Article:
by Vihari-Lala Mitra | 1891 | 1,121,132 words | ISBN-10: 8171101519
The English translation of the Yoga-vasistha: a Hindu philosophical and spiritual text written by sage Valmiki from an Advaita-vedanta perspective. The book contains epic narratives similar to puranas and chronologically precedes the Ramayana. The Yoga-vasistha is believed by some Hindus to answer all the questions that arise in the human mind, an...
1. Rama! I honor you as one of a perfect mind. You know what to ask, and understand what is spoken to you. I will therefore go on speaking respectfully to you.
2. Be still to attend to knowledge by keeping your mind fixed in yourself, and being freed from pride and passions, incline yourself to pure truth.
3. You are possessed of all the qualities of an enquirer, and I those of the speaker, in as much as there are gems in the ocean.
4. You have gained my son the insouciance which is cognate with reason, like the humidity of the moonstone bearing its correlation with the gentle beams of the moon.
5. Rama! your long and early practiced pure virtues and good qualities, have raised your fame, as the long stretching white fibers of the stalk exalt the spotless lotus.
6. Now hear the words I tell you Rama; for you alone are fit to receive them, as the moon only is able to open the Kumuda petals.
7. Whatever business or investigation is undertaken by any body, it must be brought to a happy close, tending to his peace and tranquility (or to his rest and quiet).
8. Had not there been the solace of philosophy for men of good understanding, what rational being could dare to bear the misery brought on in this world by ignorance.
9. All the faculties of the mind are absorbed in the contemplation of the Supreme, like the dissolution of the rocks of boundary mountains by the solar heat at the end of the (Kalpa) world.
11. The capacity of yoga is obtained by discussion of the Sastras in the company of good people, which alone can furnish us with the great charm of spiritual knowledge.
12. It must be owned that we lessen our woes by acting with reason: therefore reasonable men are never to be looked upon with disregard.
13. The reasoning man gets released from his worldly sickness, and quits his frame which is full of diseases, as a snake casts off his time worn slough; and looks with a placid mind and calm composure upon the magic scenes of the world. Hence the fully wise man is not subject to the misery of the imperfectly wise.
14. The rough and uneven pleasure of the world is but a disease to men, and stings them like a snake. It cuts them as a sword, and pierces them as a spear. It binds them fast as by a rope, and burns them as with the fire, and blindfolds their understanding as in the darkness of the night. It makes them as prostrate and dull as a slab of stone. It destroys one's prudence and lowers his position. It casts them into the pit of error, and torments them with avarice. Thus there is almost no kind of trouble which does not betide worldly minded men.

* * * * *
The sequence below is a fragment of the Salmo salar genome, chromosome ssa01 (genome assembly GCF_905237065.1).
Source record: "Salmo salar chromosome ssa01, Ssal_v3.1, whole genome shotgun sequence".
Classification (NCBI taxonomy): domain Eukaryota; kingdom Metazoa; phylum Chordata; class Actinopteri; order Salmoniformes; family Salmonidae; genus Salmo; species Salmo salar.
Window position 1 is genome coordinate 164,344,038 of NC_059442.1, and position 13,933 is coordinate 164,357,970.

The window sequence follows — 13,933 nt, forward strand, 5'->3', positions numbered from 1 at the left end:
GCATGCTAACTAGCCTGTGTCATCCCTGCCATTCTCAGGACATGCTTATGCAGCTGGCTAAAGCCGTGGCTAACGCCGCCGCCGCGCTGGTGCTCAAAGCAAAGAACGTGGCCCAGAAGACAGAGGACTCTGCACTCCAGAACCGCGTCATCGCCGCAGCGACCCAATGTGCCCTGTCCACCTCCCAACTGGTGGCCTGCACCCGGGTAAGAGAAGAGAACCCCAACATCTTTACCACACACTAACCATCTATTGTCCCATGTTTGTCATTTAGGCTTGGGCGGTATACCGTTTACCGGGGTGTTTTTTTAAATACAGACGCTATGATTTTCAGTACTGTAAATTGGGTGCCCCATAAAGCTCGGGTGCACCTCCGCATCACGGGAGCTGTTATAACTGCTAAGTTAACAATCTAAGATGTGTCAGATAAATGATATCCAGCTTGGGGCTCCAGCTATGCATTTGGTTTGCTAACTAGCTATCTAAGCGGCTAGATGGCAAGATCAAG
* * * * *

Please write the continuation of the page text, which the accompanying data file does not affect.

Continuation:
15. Worldliness is as dangerous a disease as cholera, which unless it is healed in time, is sure to trouble its patient with the torments of hell:—
16. Such as those caused by the eating of stones, wounds of swords and spears; being pelted with stones, burnt by fire, and numbed by frost;loosing of limbs, besmearing the body with blood as with sandal paste; by being bored by worms as worm-eaten trees, and pricked in the body by pikes and broomsticks, or pierced by the fiery shafts and bolts continually falling in battle. By toiling and moiling in the sun and working in cold and rain as in a summer fountain house; or remaining dumb and deaf and without rest or sleep, and finally by loosing the head (in war or penalty).
17. Under thousands of such intolerable pangs of worldly life, no one should remain negligent of his release from this state; but ought to think that it is his reflection in the Sastras only, that can produce his real good.
18. Look here Rama! on these great sages and Rishis, these Brahmans and princes, who having fortified themselves by the armour of wisdom, and being liable to no pain or grief; have yet engaged themselves to the arduous affairs of this world with minds as placid as yours.
19. Moreover there are many of the best of men, who with their spiritual light and pure understandings, reside in this world as the gods Hari, Hara and Brahma, who were above all concerns and fluctuating desires of life.
20. The journey of this world is delightful to one, who after the removal of his errors and dispersion of the cloud of his ignorance, has come to the knowledge of truth.
21. That the serenity of the mind and calm repose of the heart being secured, all the senses are subjected to peace, and every thing is viewed in an equal light; and this knowledge of the truth gives a delight to our journey in this world.
22. Know also that, this body of ours is the car, and these organs are its horses, our breathings are the winds blowing upon it, and the mind is the driver that feels the delight of driving; the atomic soul is the rider who is conscious of wandering about the world. The knowledge of this truth makes our earthly journey a pleasant one.